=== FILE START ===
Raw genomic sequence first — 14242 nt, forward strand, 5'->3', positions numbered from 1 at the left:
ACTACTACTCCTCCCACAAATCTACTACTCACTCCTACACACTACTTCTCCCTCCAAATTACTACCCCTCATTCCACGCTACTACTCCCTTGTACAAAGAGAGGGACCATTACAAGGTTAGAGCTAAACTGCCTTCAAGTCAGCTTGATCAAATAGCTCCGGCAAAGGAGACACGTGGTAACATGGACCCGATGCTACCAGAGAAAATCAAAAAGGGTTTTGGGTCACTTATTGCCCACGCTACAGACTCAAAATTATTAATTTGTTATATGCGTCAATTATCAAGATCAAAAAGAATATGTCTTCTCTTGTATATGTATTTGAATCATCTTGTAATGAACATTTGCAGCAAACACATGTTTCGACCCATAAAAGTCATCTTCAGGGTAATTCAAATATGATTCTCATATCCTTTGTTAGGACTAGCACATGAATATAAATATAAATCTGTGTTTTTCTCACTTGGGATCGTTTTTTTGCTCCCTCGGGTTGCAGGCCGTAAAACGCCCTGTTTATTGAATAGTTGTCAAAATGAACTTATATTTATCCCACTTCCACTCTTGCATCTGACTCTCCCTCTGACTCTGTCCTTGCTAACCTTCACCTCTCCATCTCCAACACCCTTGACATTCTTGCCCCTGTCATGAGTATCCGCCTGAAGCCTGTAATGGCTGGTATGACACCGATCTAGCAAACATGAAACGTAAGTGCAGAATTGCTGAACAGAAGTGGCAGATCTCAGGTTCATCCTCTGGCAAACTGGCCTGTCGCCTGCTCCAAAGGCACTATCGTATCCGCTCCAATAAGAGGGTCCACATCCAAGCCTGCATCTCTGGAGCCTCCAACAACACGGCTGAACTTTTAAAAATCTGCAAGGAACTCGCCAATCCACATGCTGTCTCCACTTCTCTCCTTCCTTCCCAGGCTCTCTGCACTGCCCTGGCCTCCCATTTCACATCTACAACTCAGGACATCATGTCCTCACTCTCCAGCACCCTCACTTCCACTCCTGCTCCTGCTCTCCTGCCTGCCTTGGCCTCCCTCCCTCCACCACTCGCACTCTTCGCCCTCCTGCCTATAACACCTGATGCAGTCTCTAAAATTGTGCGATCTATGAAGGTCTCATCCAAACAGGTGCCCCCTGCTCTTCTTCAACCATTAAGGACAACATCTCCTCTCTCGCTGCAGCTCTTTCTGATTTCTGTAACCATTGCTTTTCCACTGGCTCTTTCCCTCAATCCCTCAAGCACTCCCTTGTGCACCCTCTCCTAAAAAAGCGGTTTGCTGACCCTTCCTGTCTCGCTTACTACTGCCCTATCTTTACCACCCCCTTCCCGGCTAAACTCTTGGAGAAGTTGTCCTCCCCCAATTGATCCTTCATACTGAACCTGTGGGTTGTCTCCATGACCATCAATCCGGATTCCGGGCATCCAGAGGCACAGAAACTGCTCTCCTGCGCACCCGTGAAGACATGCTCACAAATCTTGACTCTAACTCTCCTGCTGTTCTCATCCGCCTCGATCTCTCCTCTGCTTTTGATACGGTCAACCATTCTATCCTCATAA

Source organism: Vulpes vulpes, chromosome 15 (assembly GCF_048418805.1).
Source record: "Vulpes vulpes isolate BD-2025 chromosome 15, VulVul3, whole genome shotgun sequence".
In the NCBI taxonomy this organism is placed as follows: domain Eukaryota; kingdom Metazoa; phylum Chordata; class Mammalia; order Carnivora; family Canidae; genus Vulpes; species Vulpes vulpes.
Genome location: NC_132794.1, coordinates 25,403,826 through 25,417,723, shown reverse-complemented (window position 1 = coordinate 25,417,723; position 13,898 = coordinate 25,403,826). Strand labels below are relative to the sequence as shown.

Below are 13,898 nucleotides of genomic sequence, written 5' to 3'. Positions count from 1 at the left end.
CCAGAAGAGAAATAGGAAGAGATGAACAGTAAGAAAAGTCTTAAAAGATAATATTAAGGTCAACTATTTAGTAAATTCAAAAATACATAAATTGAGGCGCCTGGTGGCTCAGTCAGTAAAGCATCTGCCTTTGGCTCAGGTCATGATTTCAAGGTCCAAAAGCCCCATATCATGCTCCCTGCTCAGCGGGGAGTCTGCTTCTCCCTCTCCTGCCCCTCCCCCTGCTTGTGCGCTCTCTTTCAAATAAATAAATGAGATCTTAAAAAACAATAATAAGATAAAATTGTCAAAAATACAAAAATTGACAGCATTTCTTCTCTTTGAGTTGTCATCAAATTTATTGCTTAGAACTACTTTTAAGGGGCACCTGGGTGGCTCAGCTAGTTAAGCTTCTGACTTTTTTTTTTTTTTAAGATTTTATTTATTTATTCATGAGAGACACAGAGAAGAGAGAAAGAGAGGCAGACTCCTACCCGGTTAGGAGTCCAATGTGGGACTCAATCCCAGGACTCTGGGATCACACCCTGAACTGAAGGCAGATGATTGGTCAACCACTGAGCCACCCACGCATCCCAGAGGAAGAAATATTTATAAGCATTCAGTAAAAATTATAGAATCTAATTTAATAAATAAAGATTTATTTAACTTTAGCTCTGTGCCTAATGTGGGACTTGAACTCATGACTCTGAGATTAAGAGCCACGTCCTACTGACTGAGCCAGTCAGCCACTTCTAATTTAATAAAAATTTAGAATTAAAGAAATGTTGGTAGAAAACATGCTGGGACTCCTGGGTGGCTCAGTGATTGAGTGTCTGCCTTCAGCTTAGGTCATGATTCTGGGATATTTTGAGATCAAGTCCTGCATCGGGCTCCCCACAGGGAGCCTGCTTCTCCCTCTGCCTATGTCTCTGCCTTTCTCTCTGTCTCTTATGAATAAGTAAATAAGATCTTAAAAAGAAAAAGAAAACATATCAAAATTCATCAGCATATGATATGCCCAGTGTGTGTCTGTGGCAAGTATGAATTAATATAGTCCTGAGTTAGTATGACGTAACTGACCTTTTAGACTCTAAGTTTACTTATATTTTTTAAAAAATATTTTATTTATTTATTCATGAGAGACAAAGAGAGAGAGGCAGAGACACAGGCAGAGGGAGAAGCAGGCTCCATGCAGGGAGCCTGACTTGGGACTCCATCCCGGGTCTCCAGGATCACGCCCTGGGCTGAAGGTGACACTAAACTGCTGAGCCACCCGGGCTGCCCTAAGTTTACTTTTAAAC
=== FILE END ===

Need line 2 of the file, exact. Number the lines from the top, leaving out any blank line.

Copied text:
ACTACTACTCCTCCCACAAATCTACTACTCACTCCTACACACTACTTCTCCCTCCAAATTACTACCCCTCATTCCACGCTACTACTCCCTTGTACAAAGAGAGGGACCATTACAAGGTTAGAGCTAAACTGCCTTCAAGTCAGCTTGATCAAATAGCTCCGGCAAAGGAGACACGTGGTAACATGGACCCGATGCTACCAGAGAAAATCAAAAAGGGTTTTGGGTCACTTATTGCCCACGCTACAGACTCAAAATTATTAATTTGTTATATGCGTCAATTATCAAGATCAAAAAGAATATGTCTTCTCTTGTATATGTATTTGAATCATCTTGTAATGAACATTTGCAGCAAACACATGTTTCGACCCATAAAAGTCATCTTCAGGGTAATTCAAATATGATTCTCATATCCTTTGTTAGGACTAGCACATGAATATAAATATAAATCTGTGTTTTTCTCACTTGGGATCGTTTTTTTGCTCCCTCGGGTTGCAGGCCGTAAAACGCCCTGTTTATTGAATAGTTGTCAAAATGAACTTATATTTATCCCACTTCCACTCTTGCATCTGACTCTCCCTCTGACTCTGTCCTTGCTAACCTTCACCTCTCCATCTCCAACACCCTTGACATTCTTGCCCCTGTCATGAGTATCCGCCTGAAGCCTGTAATGGCTGGTATGACACCGATCTAGCAAACATGAAACGTAAGTGCAGAATTGCTGAACAGAAGTGGCAGATCTCAGGTTCATCCTCTGGCAAACTGGCCTGTCGCCTGCTCCAAAGGCACTATCGTATCCGCTCCAATAAGAGGGTCCACATCCAAGCCTGCATCTCTGGAGCCTCCAACAACACGGCTGAACTTTTAAAAATCTGCAAGGAACTCGCCAATCCACATGCTGTCTCCACTTCTCTCCTTCCTTCCCAGGCTCTCTGCACTGCCCTGGCCTCCCATTTCACATCTACAACTCAGGACATCATGTCCTCACTCTCCAGCACCCTCACTTCCACTCCTGCTCCTGCTCTCCTGCCTGCCTTGGCCTCCCTCCCTCCACCACTCGCACTCTTCGCCCTCCTGCCTATAACACCTGATGCAGTCTCTAAAATTGTGCGATCTATGAAGGTCTCATCCAAACAGGTGCCCCCTGCTCTTCTTCAACCATTAAGGACAACATCTCCTCTCTCGCTGCAGCTCTTTCTGATTTCTGTAACCATTGCTTTTCCACTGGCTCTTTCCCTCAATCCCTCAAGCACTCCCTTGTGCACCCTCTCCTAAAAAAGCGGTTTGCTGACCCTTCCTGTCTCGCTTACTACTGCCCTATCTTTACCACCCCCTTCCCGGCTAAACTCTTGGAGAAGTTGTCCTCCCCCAATTGATCCTTCATACTGAACCTGTGGGTTGTCTCCATGACCATCAATCCGGATTCCGGGCATCCAGAGGCACAGAAACTGCTCTCCTGCGCACCCGTGAAGACATGCTCACAAATCTTGACTCTAACTCTCCTGCTGTTCTCATCCGCCTCGATCTCTCCTCTGCTTTTGATACGGTCAACCATTCTATCCTCATAA